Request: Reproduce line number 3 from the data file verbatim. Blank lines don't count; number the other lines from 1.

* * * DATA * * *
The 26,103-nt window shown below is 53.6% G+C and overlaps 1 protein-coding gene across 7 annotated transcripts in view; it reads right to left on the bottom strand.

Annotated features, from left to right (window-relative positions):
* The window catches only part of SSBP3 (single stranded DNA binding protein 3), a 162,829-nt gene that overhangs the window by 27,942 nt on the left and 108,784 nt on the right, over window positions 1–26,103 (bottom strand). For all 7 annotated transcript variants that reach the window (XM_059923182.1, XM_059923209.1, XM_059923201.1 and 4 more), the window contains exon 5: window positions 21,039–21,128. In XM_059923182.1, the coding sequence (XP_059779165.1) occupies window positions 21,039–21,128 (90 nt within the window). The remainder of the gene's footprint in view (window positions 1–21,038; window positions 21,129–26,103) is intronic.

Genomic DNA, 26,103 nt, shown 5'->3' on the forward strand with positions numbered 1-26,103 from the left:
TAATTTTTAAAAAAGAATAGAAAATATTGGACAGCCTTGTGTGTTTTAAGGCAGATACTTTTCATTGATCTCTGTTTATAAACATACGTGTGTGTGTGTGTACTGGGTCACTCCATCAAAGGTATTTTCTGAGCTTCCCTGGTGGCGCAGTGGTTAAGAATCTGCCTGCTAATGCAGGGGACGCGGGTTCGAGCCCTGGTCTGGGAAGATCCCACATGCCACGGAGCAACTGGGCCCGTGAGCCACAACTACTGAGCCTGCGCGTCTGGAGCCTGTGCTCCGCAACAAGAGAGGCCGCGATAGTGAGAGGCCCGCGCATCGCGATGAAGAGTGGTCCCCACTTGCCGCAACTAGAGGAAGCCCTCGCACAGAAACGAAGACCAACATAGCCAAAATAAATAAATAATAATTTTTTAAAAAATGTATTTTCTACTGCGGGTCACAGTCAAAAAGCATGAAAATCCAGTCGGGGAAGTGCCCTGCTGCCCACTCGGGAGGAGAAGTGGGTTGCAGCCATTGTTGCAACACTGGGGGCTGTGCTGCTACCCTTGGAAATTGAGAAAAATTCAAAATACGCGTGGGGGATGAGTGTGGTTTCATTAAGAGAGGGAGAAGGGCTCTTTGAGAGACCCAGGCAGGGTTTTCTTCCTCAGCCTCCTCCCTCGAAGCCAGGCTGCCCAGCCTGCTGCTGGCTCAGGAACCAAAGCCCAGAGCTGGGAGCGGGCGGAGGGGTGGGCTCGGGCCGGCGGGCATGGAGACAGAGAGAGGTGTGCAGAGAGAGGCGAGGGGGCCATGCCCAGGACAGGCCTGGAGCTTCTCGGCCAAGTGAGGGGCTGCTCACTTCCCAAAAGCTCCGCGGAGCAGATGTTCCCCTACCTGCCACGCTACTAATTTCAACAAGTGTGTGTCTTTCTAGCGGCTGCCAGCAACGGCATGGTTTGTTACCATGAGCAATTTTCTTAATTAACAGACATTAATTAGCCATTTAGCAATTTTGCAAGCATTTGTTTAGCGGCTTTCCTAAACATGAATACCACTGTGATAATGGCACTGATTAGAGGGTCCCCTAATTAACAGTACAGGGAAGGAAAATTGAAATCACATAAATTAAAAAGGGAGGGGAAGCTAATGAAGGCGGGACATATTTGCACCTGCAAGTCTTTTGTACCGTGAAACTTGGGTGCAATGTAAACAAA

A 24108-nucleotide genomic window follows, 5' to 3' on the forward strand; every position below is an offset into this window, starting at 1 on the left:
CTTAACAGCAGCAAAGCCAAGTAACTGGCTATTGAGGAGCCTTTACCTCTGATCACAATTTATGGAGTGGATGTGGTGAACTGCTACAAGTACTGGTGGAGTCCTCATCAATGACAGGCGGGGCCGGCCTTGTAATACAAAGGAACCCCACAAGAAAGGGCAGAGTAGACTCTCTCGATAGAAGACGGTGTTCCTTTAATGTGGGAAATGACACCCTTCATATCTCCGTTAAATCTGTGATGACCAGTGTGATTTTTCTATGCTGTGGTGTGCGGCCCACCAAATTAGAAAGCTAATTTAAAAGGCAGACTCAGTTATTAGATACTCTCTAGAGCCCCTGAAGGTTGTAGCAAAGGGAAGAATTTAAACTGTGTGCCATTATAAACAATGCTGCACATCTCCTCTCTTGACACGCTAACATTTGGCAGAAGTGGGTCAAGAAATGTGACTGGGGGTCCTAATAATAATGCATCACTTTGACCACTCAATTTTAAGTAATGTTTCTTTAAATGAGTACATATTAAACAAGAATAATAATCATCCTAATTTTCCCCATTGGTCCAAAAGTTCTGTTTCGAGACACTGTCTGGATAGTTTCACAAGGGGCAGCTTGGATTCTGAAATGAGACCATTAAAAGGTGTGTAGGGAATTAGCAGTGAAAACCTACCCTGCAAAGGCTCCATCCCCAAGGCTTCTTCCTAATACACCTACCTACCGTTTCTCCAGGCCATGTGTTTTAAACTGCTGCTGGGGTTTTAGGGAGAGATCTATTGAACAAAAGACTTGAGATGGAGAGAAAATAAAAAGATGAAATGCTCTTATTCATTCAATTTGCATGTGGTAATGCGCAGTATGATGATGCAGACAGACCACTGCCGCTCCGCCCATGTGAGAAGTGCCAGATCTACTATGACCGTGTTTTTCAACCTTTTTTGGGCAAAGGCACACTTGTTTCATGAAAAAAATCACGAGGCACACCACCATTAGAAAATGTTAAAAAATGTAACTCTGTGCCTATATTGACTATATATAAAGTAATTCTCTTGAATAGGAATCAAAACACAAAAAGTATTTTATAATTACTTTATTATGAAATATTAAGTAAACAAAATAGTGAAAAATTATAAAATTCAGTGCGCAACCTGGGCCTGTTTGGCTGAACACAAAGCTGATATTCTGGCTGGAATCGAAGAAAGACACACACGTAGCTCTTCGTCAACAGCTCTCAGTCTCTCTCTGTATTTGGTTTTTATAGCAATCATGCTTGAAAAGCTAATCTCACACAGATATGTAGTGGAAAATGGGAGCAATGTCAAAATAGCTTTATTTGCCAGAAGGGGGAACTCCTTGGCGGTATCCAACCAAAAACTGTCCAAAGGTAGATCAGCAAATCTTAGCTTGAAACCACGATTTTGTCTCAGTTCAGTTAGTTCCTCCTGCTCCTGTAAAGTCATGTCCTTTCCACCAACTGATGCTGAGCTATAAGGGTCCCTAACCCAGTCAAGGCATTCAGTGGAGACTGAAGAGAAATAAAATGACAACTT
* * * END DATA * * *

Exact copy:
* The window catches only part of SSBP3 (single stranded DNA binding protein 3), a 162,829-nt gene that overhangs the window by 27,942 nt on the left and 108,784 nt on the right, over window positions 1–26,103 (bottom strand). For all 7 annotated transcript variants that reach the window (XM_059923182.1, XM_059923209.1, XM_059923201.1 and 4 more), the window contains exon 5: window positions 21,039–21,128. In XM_059923182.1, the coding sequence (XP_059779165.1) occupies window positions 21,039–21,128 (90 nt within the window). The remainder of the gene's footprint in view (window positions 1–21,038; window positions 21,129–26,103) is intronic.